7. In - Gomer Sirda v. Queen Empress 25 Cal 8G4 (D), the point decided was that an accused person does not lose the right of having the witnesses resummoned and reheard under proviso (a) Section 350, Criminal P.C., because an interlocutory application for enforcing the attendance of certain witnesses has been made and granted not at the trial but before the trial and with a view to the trial, and that the proper time for making such application is when the trial commences before the Magistrate. The expression 'trial' was taken as meaning the proceeding which commences when the case n called on with the Magistrate on the Bench, the accused in the dock, and the representatives of the prosecution and for the defence, if the accused be defended, present in Court, for the hearing of the case; which, in other words, means that the trial begins from the time the accused is brought before the Magistrate and the Magistrate proceeds to record the evidence as provided for in Section 252. This ruling was followed by the Bombay High Court in - Dagdu Govindset v. Punja Vedu AIR 1937 Bom 55 (E), and - 'Dagdu's case (E)' was followed in - Ramchandra Narhar v. Emperor AIR 1944 Bom 14 (F).
8. In support of the contrary view the following rulings of the Madras High Court may be referred to. - In re Narayanaswamy Naidu 32 Mad 220 (PB) (G); - T. Srirarnulu v. Krishna Raw AIR 1915 Mad 23 (H); - Venkatachinnayya v. Emperor AIR 1920 Mad 337 (FB) (I); - Ramanattian Chettiar v. Emperor AIR 1923 Mad 660 (J) and - Lakshmi Reddy v. Muni Reddy AIR 1931 Mad 488 (2)(K) in - 'Narayanaswamy Naidu' (G), the point related to the powers of the Sessions Judge or District Magistrate under Section 437 of the Code. The question which arises in the present case was not before their Lordships in that case and their Lordships' attention was not drawn to it and they were not called upon to decide whether the expression 'trial' may not bear different meanings in different Sections. The points in - 'AIR 1915 Mad 23 (H)' and - 'AIR 1920 Mad 337 (FB)(I)' and - 'AIR 1931 Mad 488 (2)(K)' too were different. It was only in - 'AIR 1923 Mad 660 (J)', that a point similar to the one arising here had arisen and it was there held following the earlier rulings of the Madras High Court, that in warrant cases all proceedings before the charge is framed are only 'inquiry' and not 'trial' and hence if there is a change of Magistrates before a charge is framed in such cases, the accused is not entitled to a fresh examination of witnesses as provided by Section 350(1)(a) of the Code. It is a short judgment containing no reasons, and the decisions there relied upon did not embrace this precise point. These decisions of the Madras High Court again proceed on the assumption that this was the settled view of the law and they are not based on an examination of the question involved. The same can be said of the decision in - In re Harichandra Reddy AIR 1938 Mad 742 (L), which is based on - 'AIR 1931 Mad 488 (2)(K).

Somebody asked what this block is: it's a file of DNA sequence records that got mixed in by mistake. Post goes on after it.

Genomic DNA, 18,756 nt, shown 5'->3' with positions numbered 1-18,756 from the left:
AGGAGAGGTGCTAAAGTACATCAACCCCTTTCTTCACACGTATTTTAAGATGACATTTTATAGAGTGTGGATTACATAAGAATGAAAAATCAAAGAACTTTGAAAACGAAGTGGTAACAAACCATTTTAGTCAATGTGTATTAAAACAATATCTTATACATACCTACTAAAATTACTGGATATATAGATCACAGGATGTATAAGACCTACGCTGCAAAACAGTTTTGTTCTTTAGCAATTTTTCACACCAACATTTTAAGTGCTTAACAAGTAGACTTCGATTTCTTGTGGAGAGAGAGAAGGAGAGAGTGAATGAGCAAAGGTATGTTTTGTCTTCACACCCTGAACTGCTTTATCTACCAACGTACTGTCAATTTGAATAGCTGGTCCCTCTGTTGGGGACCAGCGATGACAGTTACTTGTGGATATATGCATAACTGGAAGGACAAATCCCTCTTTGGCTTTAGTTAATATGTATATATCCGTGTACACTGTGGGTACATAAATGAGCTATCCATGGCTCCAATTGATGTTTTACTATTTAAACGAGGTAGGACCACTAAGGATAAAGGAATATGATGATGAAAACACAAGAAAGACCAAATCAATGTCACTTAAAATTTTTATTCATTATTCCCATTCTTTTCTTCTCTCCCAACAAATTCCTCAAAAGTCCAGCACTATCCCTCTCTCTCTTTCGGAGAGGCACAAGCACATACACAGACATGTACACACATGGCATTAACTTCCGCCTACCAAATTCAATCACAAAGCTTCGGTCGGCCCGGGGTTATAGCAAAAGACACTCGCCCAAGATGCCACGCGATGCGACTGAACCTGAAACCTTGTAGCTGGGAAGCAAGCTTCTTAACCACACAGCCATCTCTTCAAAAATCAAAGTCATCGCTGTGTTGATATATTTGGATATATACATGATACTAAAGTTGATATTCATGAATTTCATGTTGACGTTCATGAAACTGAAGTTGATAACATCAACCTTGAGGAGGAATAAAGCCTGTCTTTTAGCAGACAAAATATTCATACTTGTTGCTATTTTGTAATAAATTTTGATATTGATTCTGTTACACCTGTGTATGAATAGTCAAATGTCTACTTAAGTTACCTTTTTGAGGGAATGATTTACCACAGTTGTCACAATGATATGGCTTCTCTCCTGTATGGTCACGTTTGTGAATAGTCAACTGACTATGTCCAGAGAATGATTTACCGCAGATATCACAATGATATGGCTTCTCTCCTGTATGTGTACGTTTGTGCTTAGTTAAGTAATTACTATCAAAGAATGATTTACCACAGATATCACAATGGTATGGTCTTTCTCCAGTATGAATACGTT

9. The Rajasthan High Court has considered the question in - Sarkar v. Madho Ram , and has reviewed the case law on the subject, including - Labhsingh v. Emperor AIR 1934 Sind 106 (B), and has held that in warrant cases the trial can be said to begin only after the charge is framed and that the proceedings before a charge is framed only amount to an enquiry. The view taken is that the word 'trial' has been used in different senses in different Chapters of the Code, and Bapna J., who delivered the judgment of the Court, has stated that in warrant cases he was inclined to think that the trial can be said to begin only after the charge is framed. For this view he has laid stress on Section 256 and also on Clause (b) of the proviso to Sub-section (1) of Section 350. With respect I am unable to agree with the learned Judge's reasoning in regard to both these provisions.
10. In - State v. Ambaram AIR 1953 Madh-B 1 (N), the meaning of the term 'trial' has been considered by the Madhya Bharat High Court, but in doing so the learned Judge, Kaul C.J., has assumed that a proceeding under Chapter 21 of the Code becomes a trial at a certain stage meaning thereby that till that stage is reached it is only an inquiry. With respect, such an assumption is not warranted and need not have been made. After referring to the definition of 'inquiry' in the present Code and in the earlier Code of Criminal Procedure and of 'trial' in the Code of 1872, the learned Judge observes thus:
The fact that this definition was dropped and not reproduced in the Code of 1882, need not lead to the inference that there was an intention to give the term 'trial' a connotation different from what it bore in the Code of 1872. Nor should the headings of Chapters 20 and 21 lead us to a different conclusion. These Chapters are headed 'Trial of Summons Cases by Magistrates'.
It does not necessarily follow from these headings that every section contained in these Chapters relates to the proceeding known as 'trial'.
Again, with respect, I am unable to agree with the first part of these observations and to my mind the fact that the definition of the word 'trial' was omitted in the Code of 1882 is rather significant. With regard to the second part of the above observations, apart from the heading of Chapter 21, the sections contained in the said Chapter themselves suggest that they do not contemplate anything like an 'inquiry' as contradistinguished from 'trial' in a warrant case.
11. For the reasons above stated I hold that a trial in a warrant case commences when the accused appears or is brought before a Magistrate and the Magistrate proceeds to hear the evidence in the case and that it does not begin after a charge is framed. In this view, therefore, the order of the learned Magistrate refusing to re-summon the witnesses who had been examined by the first Magistrate is wrong and must be set aside, we, therefore, accept the reference and direct the learned Magistrate to resummon and rehear the witnesses named by the accused in his application and to proceed with the hearing of the case according to law.
12. I agree.